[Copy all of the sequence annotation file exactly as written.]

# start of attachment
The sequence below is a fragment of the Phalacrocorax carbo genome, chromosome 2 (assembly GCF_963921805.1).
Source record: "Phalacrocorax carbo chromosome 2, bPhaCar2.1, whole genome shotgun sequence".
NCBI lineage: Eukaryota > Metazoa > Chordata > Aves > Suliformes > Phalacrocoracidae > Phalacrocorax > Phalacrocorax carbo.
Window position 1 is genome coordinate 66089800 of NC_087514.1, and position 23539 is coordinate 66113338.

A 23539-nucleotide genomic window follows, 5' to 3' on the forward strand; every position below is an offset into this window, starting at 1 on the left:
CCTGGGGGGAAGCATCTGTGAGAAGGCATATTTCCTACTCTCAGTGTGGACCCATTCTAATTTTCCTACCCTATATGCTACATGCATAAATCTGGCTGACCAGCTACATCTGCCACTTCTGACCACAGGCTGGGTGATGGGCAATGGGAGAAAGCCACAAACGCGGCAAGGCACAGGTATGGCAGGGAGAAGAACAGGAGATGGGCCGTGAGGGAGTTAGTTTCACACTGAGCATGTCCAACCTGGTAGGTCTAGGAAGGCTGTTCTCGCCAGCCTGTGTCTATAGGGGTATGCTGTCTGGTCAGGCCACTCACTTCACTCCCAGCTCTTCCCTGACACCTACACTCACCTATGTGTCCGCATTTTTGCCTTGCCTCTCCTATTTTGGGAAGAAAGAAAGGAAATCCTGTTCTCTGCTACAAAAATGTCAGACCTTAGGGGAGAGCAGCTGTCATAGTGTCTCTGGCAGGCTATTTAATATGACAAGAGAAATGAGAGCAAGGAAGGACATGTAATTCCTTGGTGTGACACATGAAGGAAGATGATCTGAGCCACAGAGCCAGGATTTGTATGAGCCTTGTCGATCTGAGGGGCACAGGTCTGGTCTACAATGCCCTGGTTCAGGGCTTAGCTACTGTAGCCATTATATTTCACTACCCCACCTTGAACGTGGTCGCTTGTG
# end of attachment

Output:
The sequence below is a fragment of the Phalacrocorax carbo genome, chromosome 2 (assembly GCF_963921805.1).
Source record: "Phalacrocorax carbo chromosome 2, bPhaCar2.1, whole genome shotgun sequence".
NCBI lineage: Eukaryota > Metazoa > Chordata > Aves > Suliformes > Phalacrocoracidae > Phalacrocorax > Phalacrocorax carbo.
Window position 1 is genome coordinate 66089800 of NC_087514.1, and position 23539 is coordinate 66113338.

A 23539-nucleotide genomic window follows, 5' to 3' on the forward strand; every position below is an offset into this window, starting at 1 on the left:
CCTGGGGGGAAGCATCTGTGAGAAGGCATATTTCCTACTCTCAGTGTGGACCCATTCTAATTTTCCTACCCTATATGCTACATGCATAAATCTGGCTGACCAGCTACATCTGCCACTTCTGACCACAGGCTGGGTGATGGGCAATGGGAGAAAGCCACAAACGCGGCAAGGCACAGGTATGGCAGGGAGAAGAACAGGAGATGGGCCGTGAGGGAGTTAGTTTCACACTGAGCATGTCCAACCTGGTAGGTCTAGGAAGGCTGTTCTCGCCAGCCTGTGTCTATAGGGGTATGCTGTCTGGTCAGGCCACTCACTTCACTCCCAGCTCTTCCCTGACACCTACACTCACCTATGTGTCCGCATTTTTGCCTTGCCTCTCCTATTTTGGGAAGAAAGAAAGGAAATCCTGTTCTCTGCTACAAAAATGTCAGACCTTAGGGGAGAGCAGCTGTCATAGTGTCTCTGGCAGGCTATTTAATATGACAAGAGAAATGAGAGCAAGGAAGGACATGTAATTCCTTGGTGTGACACATGAAGGAAGATGATCTGAGCCACAGAGCCAGGATTTGTATGAGCCTTGTCGATCTGAGGGGCACAGGTCTGGTCTACAATGCCCTGGTTCAGGGCTTAGCTACTGTAGCCATTATATTTCACTACCCCACCTTGAACGTGGTCGCTTGTG